Students hold music sessions with terminally ill adults for wellbeing

25 July 2016

Terminally ill adults, their carers and palliative care staff at the Pilgrims Hospices, Canterbury, have taken part in a series of music sessions with students at Canterbury Christ Church University to enhance their quality of life.

Applied Music students in the Faculty of Health and Wellbeing and Dr Maria Varvarigou, Senior Lecturer in Music at the University, lead the sessions, which aimed to improve patients’ wellbeing and help support students’ learning and employability as music facilitators in health care settings.


Music students performing at the Pilgrims Hospices

The day sessions consisted of physical and vocal warm-up exercises, singing repertoire that was familiar to or requested by the participants and live music performances of songs that the students were working on for their university final pieces.

John, age 79, is one of the patients at the Canterbury Pilgrims Hospices, he told the students that the music activities helped him ‘to reconnect to the person he used to be’ and gave him ‘a positive outlook’ knowing that he was able to be himself.

The benefits of the sessions for the patients were diversion and enjoyment, as well as benefits to their breathing, mood and wellbeing. For families, it was the development of lasting memory of a shared experience with a person they love. This programme illustrated the Hospices’ commitment to addressing the holistic needs of its patients to all staff and volunteers.


Dr Maria Varvarigou

Dr Varvarigou, said: “This programme gave the students a unique opportunity to understand how their musical and interpersonal skills can be used in a health setting to enhance the lives of patients directly. It also offered them an alternative career perspective to that of a music teacher or music performer.

“The programme allowed me to nurture a student-tutor partnership in learning. In preparation for the sessions the students and I co-developed the structure of the music sessions and the students had absolute autonomy in the choice of repertoire and exercises. After the programme we were very reflective on what worked well and what we need to improve, to continue the sessions in the future.”

Canterbury Pilgrims Hospices Manager, Annie Hogben, was a great supporter of the music sessions, she said: “Any opportunities for young people to understand and experience first-hand the benefits their chosen skills can achieve are vital in the future workplace. I also believe a joint Pilgrims Hospice and Canterbury Christ Church University project provides a real opportunity to change the perception of palliative and hospice care in the future.”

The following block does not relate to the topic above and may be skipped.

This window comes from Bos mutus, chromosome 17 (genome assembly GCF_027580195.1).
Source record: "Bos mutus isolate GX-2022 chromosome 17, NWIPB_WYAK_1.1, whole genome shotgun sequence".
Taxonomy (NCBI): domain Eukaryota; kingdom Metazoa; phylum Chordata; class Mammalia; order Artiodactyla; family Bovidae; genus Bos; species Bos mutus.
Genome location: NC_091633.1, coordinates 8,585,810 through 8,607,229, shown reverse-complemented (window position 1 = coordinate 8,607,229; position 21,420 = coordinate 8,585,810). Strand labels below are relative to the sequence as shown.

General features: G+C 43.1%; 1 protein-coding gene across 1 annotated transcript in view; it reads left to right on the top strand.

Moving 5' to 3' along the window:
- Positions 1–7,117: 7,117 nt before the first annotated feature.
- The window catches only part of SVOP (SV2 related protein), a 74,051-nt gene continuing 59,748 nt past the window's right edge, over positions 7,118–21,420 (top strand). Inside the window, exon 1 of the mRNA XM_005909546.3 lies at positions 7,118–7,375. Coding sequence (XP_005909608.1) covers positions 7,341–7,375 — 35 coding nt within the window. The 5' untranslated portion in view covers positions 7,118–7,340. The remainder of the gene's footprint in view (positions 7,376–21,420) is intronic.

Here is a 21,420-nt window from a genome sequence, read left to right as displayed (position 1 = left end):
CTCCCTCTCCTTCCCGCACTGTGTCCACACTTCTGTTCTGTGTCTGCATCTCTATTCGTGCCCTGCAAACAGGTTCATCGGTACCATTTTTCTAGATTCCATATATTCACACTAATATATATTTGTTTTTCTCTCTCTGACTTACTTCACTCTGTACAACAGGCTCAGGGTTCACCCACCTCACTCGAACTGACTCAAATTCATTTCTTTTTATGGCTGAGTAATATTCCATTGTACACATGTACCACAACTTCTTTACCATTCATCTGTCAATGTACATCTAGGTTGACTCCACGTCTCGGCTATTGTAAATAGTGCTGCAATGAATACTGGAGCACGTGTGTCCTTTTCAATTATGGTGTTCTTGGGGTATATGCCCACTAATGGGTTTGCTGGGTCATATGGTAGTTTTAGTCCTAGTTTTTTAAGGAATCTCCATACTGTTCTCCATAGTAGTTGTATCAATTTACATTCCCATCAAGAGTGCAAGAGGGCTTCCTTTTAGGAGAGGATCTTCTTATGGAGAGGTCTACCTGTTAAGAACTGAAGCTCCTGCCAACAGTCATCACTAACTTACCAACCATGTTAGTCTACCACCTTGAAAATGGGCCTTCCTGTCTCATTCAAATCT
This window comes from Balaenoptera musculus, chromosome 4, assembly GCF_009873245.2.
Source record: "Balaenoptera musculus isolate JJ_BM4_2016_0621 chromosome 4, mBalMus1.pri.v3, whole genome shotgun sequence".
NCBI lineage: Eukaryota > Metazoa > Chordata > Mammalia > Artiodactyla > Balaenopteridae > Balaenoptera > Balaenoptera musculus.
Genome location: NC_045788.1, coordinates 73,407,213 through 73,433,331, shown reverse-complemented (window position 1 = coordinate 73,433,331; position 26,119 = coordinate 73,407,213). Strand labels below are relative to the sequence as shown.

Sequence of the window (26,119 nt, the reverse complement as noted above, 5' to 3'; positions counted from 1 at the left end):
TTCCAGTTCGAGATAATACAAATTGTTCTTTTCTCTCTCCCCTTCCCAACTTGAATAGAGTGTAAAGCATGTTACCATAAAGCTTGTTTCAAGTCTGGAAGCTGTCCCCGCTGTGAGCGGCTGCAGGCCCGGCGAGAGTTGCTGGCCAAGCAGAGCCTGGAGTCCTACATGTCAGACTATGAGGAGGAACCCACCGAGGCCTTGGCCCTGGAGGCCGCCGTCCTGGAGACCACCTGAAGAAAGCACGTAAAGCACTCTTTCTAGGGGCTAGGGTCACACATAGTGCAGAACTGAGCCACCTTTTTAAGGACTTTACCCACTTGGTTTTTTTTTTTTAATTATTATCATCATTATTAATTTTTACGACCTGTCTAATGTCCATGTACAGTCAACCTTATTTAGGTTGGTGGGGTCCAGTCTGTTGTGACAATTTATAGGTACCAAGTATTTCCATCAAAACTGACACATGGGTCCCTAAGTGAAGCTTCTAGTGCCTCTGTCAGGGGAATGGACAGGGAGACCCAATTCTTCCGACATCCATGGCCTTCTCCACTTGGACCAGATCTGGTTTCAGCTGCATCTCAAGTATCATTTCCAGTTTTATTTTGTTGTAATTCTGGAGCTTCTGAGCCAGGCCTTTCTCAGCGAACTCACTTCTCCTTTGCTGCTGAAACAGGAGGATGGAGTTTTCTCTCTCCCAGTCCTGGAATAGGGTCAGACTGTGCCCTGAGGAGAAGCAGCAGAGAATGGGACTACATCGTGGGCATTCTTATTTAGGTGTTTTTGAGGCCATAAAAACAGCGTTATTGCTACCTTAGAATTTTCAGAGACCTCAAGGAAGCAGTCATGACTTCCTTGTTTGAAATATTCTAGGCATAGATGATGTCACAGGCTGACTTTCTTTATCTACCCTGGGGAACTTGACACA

The music students enjoyed the experience and felt the sessions had a profound impact on their music training and their career development. Harriet Shortall is an Applied Music student and clarinettist, she said: “This experience has helped largely with my people skills, especially with older people, and feel that when it comes to running my own sessions, I will be better equipped to work with them.”

Mia O’Hara, Applied Music student and double bass player, said: “In September I will be training as a primary school teacher and I hope that I will be able to transfer the skills and knowledge, that I gained during the sessions, to my teaching. My ultimate goal will be to introduce intergenerational music-making into any future school that I may work at.”  

Trixie Collins who is also an Applied Music student, as well as a guitar player and a composer, has been working at the Pilgrims Hospices as a nurse and has been offered a new role as the lead for music-making workshops for the hospices in Kent.

The programme will continue next year with five more music sessions, with the students returning to coach the new cohort of Applied Music, Health and Wellbeing students.

Last year, Dr Varvarigou collaborated with St Nicholas Special School, a community day school providing education for over 190 children aged between four and 19 who have profound and complex learning difficulties. Music students facilitated workshops and arranged and performed songs from the Lion King at the school’s summer concert.

Notes to Editors

Canterbury Christ Church University

Canterbury Christ Church University is a modern university with a particular strength in higher education for the public services.

With 17,000 students across Kent and Medway, its courses span a wide range of academic and professional subject areas.

  • 95% of our UK undergraduates were in employment or further studies six months after completing their studies*.
  • We are one of the South East’s largest providers of education, training and skills leading to public service careers.

*2013/14 Destination of Leavers from Higher Education survey


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Last edited: 14/12/2018 23:11:00